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How does beta emission by a nuclei increases the general stability of it? I surely am not a specialist or anything, but this just don't make sense to me, since the objective of radiation is to release energy, but I can't figure out exactly how it's done.

The loss of energy from the electron getting expelled, in addition to its kinetic energy, roughly gives half a MeV (source). Besides, as the strong force acts similarly on protons and neutrons, I guess it won't change considerably in piratical effects. Thus, in my conception, at least, the eletrostatic repulsion from the proton added should overlap the energy who got rid in the process.

Hence, I am confused. I wish to understand how it plays a role in nucleus stabilization.

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While this is nuclear physics, the relative number and relative stability of isotopes is of some relevance to chemistry. Further, I spend more time than I'd like perhaps at the intersection of materials science, chemistry, and nuclear physics, so...

There are several good on-line resources to get information on nuclear energy levels and the relative stability of nuclei. These include: The Nuclear Data Evaluation Project at Triangle Universities Nuclear Laboratory (TUNL), and the Evaluated Nuclear Data Structure File data base at the National Nuclear Data Center hosted at Brookhaven National Laboratory. From these you can get more information than you might want with regard to what is known about nuclear energy levels and stability of the elements.

One cut at looking at stability is the so-called isobar diagram. This compares the relative nuclear energy levels of all nuclei with the same $A$, where $A = P + N$, that is, the sum of the number of protons and neutrons in the nucleus. Since $\beta \pm$ converts between protons and neutrons, keeping $A$ constant, this is the best vantage point for the purpose at hand.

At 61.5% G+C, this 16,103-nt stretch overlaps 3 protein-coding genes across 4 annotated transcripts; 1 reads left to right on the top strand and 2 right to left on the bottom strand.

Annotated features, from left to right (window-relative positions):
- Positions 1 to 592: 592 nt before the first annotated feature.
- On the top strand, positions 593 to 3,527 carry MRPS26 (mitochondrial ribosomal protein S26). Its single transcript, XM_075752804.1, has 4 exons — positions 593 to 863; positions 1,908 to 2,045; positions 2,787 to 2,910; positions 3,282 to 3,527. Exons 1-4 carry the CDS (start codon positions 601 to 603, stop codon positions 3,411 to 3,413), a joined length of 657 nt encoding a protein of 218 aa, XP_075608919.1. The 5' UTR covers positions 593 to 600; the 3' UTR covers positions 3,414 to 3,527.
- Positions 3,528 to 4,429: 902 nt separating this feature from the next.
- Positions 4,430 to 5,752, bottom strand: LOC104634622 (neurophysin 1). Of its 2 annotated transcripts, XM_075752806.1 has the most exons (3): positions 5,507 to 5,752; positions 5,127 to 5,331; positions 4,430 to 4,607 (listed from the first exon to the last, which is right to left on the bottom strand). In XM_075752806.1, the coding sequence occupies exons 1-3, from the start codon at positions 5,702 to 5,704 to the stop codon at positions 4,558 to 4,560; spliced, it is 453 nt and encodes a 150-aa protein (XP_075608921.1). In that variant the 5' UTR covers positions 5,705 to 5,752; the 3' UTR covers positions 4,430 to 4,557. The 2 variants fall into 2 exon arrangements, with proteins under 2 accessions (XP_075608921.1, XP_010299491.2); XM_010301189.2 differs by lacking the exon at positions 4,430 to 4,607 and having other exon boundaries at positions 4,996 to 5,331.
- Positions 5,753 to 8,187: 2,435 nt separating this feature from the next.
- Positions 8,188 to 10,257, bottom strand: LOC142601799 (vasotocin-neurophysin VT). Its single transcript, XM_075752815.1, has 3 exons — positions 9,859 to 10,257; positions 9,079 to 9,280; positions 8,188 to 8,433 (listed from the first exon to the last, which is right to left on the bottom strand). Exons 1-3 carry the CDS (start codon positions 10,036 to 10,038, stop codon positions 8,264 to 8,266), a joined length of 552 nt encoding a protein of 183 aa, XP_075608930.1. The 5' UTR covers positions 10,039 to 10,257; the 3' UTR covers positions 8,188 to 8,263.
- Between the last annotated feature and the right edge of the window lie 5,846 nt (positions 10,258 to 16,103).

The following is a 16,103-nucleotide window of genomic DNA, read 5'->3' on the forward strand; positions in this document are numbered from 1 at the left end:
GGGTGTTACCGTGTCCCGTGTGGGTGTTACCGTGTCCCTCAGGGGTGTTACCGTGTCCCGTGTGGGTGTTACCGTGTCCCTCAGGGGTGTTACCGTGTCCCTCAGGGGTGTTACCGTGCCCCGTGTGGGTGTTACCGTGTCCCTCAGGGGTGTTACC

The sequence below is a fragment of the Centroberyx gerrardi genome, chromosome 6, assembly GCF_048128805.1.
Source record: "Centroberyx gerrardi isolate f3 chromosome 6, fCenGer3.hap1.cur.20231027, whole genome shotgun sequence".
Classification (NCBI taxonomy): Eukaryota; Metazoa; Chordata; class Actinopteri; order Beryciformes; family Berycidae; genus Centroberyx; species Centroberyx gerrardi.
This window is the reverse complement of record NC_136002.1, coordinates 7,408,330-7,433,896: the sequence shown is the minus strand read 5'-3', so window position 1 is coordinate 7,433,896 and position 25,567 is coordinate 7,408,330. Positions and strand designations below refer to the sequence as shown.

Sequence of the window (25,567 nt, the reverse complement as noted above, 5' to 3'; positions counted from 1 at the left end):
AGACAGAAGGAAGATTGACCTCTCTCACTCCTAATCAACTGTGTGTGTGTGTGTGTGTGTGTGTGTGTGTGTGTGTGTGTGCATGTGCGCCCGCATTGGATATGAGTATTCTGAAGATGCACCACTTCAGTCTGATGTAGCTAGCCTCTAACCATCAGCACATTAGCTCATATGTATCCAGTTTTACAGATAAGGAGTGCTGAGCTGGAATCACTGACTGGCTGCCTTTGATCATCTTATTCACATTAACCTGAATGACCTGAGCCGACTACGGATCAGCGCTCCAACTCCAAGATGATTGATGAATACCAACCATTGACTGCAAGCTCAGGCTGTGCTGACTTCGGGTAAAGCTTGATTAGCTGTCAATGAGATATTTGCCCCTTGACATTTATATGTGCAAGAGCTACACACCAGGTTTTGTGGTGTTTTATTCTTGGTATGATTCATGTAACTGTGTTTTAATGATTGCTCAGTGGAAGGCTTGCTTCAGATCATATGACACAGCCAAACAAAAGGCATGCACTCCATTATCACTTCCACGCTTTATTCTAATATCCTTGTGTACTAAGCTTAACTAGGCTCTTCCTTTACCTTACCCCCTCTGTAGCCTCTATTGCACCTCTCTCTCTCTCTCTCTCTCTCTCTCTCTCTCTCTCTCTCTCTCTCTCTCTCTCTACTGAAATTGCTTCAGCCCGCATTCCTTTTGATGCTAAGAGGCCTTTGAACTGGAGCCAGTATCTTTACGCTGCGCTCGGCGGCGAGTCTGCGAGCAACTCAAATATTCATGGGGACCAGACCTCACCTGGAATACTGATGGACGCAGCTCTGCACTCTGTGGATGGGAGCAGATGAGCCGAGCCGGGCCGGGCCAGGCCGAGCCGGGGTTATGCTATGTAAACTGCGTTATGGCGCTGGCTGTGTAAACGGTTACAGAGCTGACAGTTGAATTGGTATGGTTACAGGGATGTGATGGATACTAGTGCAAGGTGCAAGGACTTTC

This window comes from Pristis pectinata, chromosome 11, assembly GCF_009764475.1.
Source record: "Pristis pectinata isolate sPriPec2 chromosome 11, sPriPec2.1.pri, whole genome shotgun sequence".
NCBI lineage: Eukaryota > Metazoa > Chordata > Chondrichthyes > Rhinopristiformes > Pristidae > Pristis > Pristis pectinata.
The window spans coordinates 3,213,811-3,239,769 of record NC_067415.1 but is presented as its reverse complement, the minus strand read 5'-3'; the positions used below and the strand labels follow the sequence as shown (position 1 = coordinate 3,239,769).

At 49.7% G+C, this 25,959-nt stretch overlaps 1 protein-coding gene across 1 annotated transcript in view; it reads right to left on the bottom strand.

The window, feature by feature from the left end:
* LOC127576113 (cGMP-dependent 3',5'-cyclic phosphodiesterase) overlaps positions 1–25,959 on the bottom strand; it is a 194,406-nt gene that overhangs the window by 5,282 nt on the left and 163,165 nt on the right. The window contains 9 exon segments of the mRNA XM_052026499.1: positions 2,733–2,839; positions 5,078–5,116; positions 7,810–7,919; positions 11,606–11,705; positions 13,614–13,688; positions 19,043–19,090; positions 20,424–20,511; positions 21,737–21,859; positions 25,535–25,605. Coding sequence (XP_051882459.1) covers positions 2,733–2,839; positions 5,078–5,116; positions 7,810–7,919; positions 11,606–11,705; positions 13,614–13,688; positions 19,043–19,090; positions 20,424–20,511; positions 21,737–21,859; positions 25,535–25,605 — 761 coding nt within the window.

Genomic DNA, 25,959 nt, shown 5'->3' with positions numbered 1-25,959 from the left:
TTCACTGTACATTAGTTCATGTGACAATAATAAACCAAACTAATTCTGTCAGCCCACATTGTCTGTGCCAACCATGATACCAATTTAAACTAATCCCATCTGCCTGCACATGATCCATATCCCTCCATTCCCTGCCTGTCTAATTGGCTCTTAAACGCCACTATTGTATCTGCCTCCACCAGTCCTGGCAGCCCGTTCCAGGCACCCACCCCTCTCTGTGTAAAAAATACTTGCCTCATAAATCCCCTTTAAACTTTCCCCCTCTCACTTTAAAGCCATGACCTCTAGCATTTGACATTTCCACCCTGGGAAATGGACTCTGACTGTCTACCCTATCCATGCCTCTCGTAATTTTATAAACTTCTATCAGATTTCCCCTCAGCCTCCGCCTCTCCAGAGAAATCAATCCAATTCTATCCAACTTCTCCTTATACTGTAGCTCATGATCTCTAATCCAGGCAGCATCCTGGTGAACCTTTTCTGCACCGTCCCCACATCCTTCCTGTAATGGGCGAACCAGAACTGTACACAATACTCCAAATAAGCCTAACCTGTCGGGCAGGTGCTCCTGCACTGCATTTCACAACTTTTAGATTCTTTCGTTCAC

Borrowing from TUNL one finds for $A=14$: enter image description here

So, we see 4 different nuclei shown on the isobar diagram. The lowest energy (most tightly bound) nuclei is $^{14}$N. To the left is $^{14}$C, which you likely know is unstable and $\beta -$ decays to $^{14}$N, used for carbon dating. To the right is $^{14}$O and you will note that it $\beta +$ decays to $^{14}$N. Neither $^{14}$C or $^{14}$O has as much binding energy as $^{14}$N due to the fact that protons and neutrons are not actually identical in the nucleus. So, the ground state of $^{14}$C or $^{14}$O is about 2.4 MeV higher than $^{14}$N.

High and off to the left you can barely see $^{14}$B, 24.71 MeV above $^{14}$N. It desperately would like to be $^{14}$N, but can't get there directly through the available $\alpha$, $\beta$ or $\gamma$ decay channels. So, it happily $\beta -$ decays to $^{14}$C with a half-life of 16 ms, which will then ultimately decay down to $^{14}$N.

Now, your misconception is that you don't know nuclear physics (and I don't mean that negatively - you applied a fairly simple model, did not get the expected answer, so you asked a question here - GREAT!). But, in the nucleus you have Coulomb repulsion, the strong force, and the weak force, and it all has to be treated quantum mechanically. Taken all together one can determine the binding energy (total or per nucleon) of nuclei, the excited nuclear energy levels, and possible decay paths. It is great fun, but is a different world to explore.

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